Bachelor of Science in Computer Science
The B.S. in Computer Science provides students a solid foundation in computer science and mathematics emphasizing supporting study in the physical sciences.
Leading the Nation in Information Security
Since 1996, TU’s computer science faculty and staff have produced some of the country’s leading professionals in information security, digital forensics, Internet security, and telecommunications security.
The University of Tulsa’s leadership in information security education and research is well established and unique in its breadth and depth. TU’s Cyber Corps and Institute for Information Security (iSec) faculty and staff have produced some of the country’s leading professionals in information security, digital forensics, Internet security, and telecommunications security.
Defending America’s Cyberspace
TU is a lead institution in the Cyber Corps program, a federal initiative that trains elite squadrons of computer security experts -- America's "Cyber Corps" -- to form the country's first line of defense against global cyber threats.
Since 2000, TU computer science programs have received more than $25 million in federal funding for its programs, which has fueled advanced research in areas including telecommunications security, cryptographic protocol, network attack visualization, digital forensics, and critical infrastructure protection.
In 2001, the National Science Foundation named The University of Tulsa one of six charter institutions in the Federal Cyber Service Initiative (Cyber Corps). Since then, TU has placed more than 165 Cyber Corps graduates into high-level information security positions with federal agencies including the National Security Agency (NSA) and the National Institute of Standards and Technology (NIST).
In addition, the NSA designated TU as one of two national centers for the development of cyber security faculty. TU also was the first university to certify graduates to all five federal information security standards at the highest levels.
Fulfilling a Need in the Private Sector
With businesses increasingly concerned about keeping their electronic data private and secure, TU launched the Institute for Information Security (iSec) in 2007 as a broader organization to better serve both the private and public sectors.
iSec draws on experts from throughout the university, including computer science, electrical engineering, and mechanical engineering. The institute works in partnership with industry and government agencies to solve real-world problems. iSec researchers pursue innovative solutions to a wide array of unique problems, such as reconstructing traffic accidents through automobile computers and redacting digital information from electronic devices.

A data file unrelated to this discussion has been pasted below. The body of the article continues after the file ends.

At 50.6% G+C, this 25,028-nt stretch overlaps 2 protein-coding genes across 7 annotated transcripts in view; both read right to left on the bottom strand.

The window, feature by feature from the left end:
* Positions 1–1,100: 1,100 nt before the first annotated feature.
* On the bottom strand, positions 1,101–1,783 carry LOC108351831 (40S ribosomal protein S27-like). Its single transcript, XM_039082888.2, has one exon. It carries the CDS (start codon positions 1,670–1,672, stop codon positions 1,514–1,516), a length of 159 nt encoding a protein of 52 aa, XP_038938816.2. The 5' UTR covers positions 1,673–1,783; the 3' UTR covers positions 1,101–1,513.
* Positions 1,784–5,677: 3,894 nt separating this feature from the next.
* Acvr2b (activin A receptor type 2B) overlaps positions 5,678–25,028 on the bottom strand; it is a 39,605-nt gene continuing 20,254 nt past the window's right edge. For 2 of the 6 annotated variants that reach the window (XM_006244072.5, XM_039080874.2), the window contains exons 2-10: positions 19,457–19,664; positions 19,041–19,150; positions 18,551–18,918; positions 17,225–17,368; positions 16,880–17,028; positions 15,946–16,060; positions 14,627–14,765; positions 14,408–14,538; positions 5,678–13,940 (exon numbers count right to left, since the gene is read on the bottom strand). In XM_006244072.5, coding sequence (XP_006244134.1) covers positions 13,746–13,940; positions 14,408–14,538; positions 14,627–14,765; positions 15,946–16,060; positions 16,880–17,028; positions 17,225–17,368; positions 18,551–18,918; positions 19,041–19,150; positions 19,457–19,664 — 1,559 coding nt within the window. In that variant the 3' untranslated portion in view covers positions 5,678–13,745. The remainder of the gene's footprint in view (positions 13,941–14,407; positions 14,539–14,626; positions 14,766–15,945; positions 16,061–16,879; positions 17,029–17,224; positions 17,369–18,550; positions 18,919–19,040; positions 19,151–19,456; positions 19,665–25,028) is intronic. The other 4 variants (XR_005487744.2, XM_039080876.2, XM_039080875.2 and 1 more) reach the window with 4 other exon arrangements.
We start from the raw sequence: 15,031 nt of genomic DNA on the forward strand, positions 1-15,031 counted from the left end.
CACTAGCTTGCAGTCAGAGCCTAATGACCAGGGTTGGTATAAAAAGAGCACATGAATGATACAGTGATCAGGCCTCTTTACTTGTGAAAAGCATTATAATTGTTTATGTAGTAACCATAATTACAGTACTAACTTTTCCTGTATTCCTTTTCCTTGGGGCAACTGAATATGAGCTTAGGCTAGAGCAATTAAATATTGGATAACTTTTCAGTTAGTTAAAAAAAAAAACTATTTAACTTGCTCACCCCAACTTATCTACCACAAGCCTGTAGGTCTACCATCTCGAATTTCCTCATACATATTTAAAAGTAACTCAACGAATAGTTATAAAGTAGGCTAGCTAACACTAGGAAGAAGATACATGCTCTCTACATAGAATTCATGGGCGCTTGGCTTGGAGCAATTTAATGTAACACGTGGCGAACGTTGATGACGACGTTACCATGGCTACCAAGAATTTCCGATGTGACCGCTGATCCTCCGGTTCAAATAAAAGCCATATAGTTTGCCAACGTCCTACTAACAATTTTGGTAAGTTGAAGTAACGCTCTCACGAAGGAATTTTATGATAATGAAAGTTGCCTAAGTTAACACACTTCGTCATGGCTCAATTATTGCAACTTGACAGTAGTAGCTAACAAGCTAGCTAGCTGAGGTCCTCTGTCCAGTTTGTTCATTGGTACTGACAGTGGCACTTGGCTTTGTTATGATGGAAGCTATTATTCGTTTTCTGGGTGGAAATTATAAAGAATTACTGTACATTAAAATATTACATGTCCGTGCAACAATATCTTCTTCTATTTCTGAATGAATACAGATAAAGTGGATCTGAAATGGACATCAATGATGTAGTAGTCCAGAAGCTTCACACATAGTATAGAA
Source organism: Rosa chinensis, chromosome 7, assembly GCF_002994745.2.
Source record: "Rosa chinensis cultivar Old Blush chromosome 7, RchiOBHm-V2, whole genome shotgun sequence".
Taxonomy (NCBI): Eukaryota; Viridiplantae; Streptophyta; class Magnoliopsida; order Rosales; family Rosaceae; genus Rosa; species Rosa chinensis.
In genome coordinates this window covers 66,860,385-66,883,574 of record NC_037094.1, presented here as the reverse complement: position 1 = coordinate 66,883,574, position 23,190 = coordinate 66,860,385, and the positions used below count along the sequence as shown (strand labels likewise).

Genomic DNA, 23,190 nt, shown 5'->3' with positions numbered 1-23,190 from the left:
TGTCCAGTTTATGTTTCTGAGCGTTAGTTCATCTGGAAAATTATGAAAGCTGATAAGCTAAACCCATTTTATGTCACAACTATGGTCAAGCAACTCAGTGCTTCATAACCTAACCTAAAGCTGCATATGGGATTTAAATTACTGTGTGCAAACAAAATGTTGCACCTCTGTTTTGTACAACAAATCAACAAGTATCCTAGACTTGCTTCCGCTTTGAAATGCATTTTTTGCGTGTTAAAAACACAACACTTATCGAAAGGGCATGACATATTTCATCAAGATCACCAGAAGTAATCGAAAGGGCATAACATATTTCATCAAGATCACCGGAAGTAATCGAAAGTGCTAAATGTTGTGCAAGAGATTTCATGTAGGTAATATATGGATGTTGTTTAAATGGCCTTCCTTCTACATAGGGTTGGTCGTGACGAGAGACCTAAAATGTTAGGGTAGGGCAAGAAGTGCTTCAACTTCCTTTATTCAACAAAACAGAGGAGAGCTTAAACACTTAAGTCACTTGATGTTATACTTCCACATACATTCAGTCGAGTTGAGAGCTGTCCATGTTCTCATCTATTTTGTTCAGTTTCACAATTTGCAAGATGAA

TU’s information security programs continue to grow. With $2.5 million in new federal funding pledged in October 2008, a growing research and development agenda, and a healthy supply of highly talented students from across the nation, TU will continue to serve as a premier training ground for the nation’s cybersecurity experts.
Course requirements for this degree plan include:
- 36 credits of Computer Science Professional Courses listed below plus 3 additional CS electives (9 credits) at the 3000 level and above
- 18 credits of Tulsa curriculum 2 Block I courses and 4 Block II courses
- 6 credits of English including ENGL 1033, Exposition and Argumentation; Engl 3003, Writing for the Professions
- 23 credits of Mathematics including Math 2014, Math 2024, Math 4123, Math 4503, Stat 4813, and two additional Math electives (6 credits) taken from Math 2073, Math 3033, Math 3063, Math 3073, Math 3513 or Math 3553.
- 19 credits of Physical Sciences including EE 2163, EE 2161, Phys 2051, Phys 2053, Phys 2061, Phys 2063 and 7 hours of science credits chosen from the following list:
- BIOL 1603 or higher; CHEM 1013 or higher, any GEOL course, PHYS 2073 or higher, EE 2003, and any Engineering Science except ES 2503
- 13 credits of general electives
124 credits required for the B.S. in Computer Science
Below is the current prerequisite tree for Computer Science courses
To become a candidate for a degree in computer science, a student must complete all computer science courses in the curriculum with a grade-point average of at least 2.0, and earn a 2.0 or better overall.
Please note that students are required to follow the course balance sheet on which they enrolled. This may vary from the information reflected on this site. Students should contact the College of Engineering & Natural Sciences' Advising Office for a copy of their active balance sheets.
Math and Basic Sciences